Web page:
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The Vertigo Years: Europe, 1900-1914 by…
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The Vertigo Years: Europe, 1900-1914 (2008)

by Philipp Blom

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4041337,432 (4.07)26
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English (9)  Dutch (3)  German (1)  All languages (13)
Showing 1-5 of 9 (next | show all)
Excerpts from my original GR review (Aug 2012):
- What I most enjoyed overall here was how wide ranging the author's subject matter is. A great deal of culture here - artists, writers, composers, and how they reflected society's moods and trends. Much as well on technical advancements, eugenics, philosophy, sociology, the emerging determinism of women, even mysticism. Of course, political maneuvers and the twilight of plutocracy are studied, but the book is not about "looming militarism".
- Some highlights for me:
~ the chapter '1903: The Strange Luminescence', heralding the dedicated Curies, Rutherford, that guy Einstein, who dared to think big, and the prophetic literature that the period spawned, led by H.G. Wells.
~ '1907: Dreams and Visions', which delves into mystics and other eccentric bohemians, a trend perhaps encouraged by the occultist aura surrounding Leo Tolstoy. The Dionysian Vyacheslav Ivanov, the Jewish mystic Martin Buber...- this aspect of pre-war Europe I knew nothing of. Fascinating.
~ '1910: Human Nature Changed', centered on the psychological and societal changes propagated by huge advances in communications and science during the age. As Virginia Woolf would later observe regarding literature, in Blom's words, "It was no longer possible to capture the world in simple sentences; conventions, roles, and expectations were changing so fast and so thoroughly that the metaphorical web of language had trouble keeping up." The composers Bartok and Stravinsky, and artists Malevich, Picasso, Duchamp, and Georges Braque, emerge during this time.
A quote: "So many things are being talked about, it would surpass the intellectual capacity of a Leibniz. But we don't even notice; we have changed. There's no longer a whole man confronting a whole world, only a human something moving about in a general culture-medium." -- from Robert Musil's Man Without Qualities. ( )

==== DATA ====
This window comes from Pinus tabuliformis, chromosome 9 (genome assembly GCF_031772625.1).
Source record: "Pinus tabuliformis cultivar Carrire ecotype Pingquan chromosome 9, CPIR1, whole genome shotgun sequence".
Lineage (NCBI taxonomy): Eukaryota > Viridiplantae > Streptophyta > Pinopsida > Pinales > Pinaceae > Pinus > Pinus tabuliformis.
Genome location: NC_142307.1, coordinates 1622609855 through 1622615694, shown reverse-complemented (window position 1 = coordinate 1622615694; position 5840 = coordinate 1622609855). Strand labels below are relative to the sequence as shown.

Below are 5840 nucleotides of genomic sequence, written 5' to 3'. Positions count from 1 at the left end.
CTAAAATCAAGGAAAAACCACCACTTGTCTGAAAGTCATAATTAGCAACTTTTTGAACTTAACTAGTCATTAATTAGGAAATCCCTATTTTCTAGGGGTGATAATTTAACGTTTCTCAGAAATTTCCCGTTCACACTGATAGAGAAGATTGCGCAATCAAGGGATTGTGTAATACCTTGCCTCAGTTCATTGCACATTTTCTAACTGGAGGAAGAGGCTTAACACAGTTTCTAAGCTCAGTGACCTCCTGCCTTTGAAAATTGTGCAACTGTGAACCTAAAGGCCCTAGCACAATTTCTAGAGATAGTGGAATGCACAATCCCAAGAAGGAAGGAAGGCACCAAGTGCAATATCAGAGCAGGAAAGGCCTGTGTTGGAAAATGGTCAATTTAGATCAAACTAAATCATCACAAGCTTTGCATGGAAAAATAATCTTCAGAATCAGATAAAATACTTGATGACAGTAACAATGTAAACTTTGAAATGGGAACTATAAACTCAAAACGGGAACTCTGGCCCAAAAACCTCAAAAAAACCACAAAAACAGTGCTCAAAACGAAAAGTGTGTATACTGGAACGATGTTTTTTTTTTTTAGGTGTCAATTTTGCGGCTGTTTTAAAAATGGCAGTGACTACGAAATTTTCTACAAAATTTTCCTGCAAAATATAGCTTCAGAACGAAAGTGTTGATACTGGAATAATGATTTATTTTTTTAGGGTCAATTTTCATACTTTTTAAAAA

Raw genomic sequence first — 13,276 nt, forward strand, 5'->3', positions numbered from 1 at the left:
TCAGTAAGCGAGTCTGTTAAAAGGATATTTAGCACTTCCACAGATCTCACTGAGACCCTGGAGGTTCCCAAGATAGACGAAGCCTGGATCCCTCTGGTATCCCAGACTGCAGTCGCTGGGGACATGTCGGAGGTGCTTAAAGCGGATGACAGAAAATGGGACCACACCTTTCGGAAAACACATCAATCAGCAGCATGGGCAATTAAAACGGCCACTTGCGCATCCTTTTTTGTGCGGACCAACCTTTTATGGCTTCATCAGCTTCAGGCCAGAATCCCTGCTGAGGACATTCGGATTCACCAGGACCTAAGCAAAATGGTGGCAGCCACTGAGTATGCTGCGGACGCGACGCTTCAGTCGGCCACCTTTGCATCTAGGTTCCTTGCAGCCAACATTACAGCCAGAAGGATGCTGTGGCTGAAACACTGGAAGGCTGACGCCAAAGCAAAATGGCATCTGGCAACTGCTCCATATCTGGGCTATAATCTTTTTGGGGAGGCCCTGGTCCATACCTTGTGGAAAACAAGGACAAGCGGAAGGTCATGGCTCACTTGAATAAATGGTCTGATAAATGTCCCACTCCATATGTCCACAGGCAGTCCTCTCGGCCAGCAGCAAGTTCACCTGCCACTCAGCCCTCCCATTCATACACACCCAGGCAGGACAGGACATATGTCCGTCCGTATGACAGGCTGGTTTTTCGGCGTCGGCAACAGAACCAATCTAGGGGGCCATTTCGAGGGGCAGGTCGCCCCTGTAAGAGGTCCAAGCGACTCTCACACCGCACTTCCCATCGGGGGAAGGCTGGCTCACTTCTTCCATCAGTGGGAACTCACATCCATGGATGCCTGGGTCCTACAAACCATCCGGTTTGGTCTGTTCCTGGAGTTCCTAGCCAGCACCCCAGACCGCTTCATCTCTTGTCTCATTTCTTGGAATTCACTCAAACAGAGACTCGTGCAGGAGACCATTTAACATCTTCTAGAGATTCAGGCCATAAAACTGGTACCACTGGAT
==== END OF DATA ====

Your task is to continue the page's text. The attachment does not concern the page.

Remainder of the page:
ThoughtPolice | Jul 5, 2018 |
Excellent history of the period, very down to earth. ( )
  TheGoldyns | Sep 16, 2015 |
Attempting to write of Europe prior to World War I while adopting the pose that the Twentieth Century was an unwritten book, Blom's overarching response is that this was no "Belle Epoch" but a century that started out compromised. Compromised by its bewilderment that scientific rationality and economic development had produced incomprehensibility and social disorder. Compromised by how sexual relations previously constrained by convention and religion seemed to breaking down. Compromised by political leadership unable to recognize that there was a systemic crisis taking place and that even if there had been a general recognition it's unlikely that empty place holders such as the likes of Wilhelm of Germany, Franz Joseph of Austria or Nicholas of Russia could have been circumvented to provide answers. All of this leading to a flight to unreason as the avenue by which to relate to what could not be assimilated, which found a variety of expressions ranging from modern art to fascist politics to desperate throws of the geopolitical dice.

While I'm not really the person for whom this book was written, Blom writes with aplomb and wit and I greatly enjoyed his style. He also does nothing to assuage my own unease at the current state of things. As another generation of futurists noted (the "cyberpunk" writers such as William Gibson & Bruce Sterling) the future is unevenly distributed and the United States seems to be leaving the last time bubbles of 19th-century thinking with about as much grace as the European powers did. In my darkest moments I hope that we do not commemorate the centennial of 1914 with another Great Power war. ( )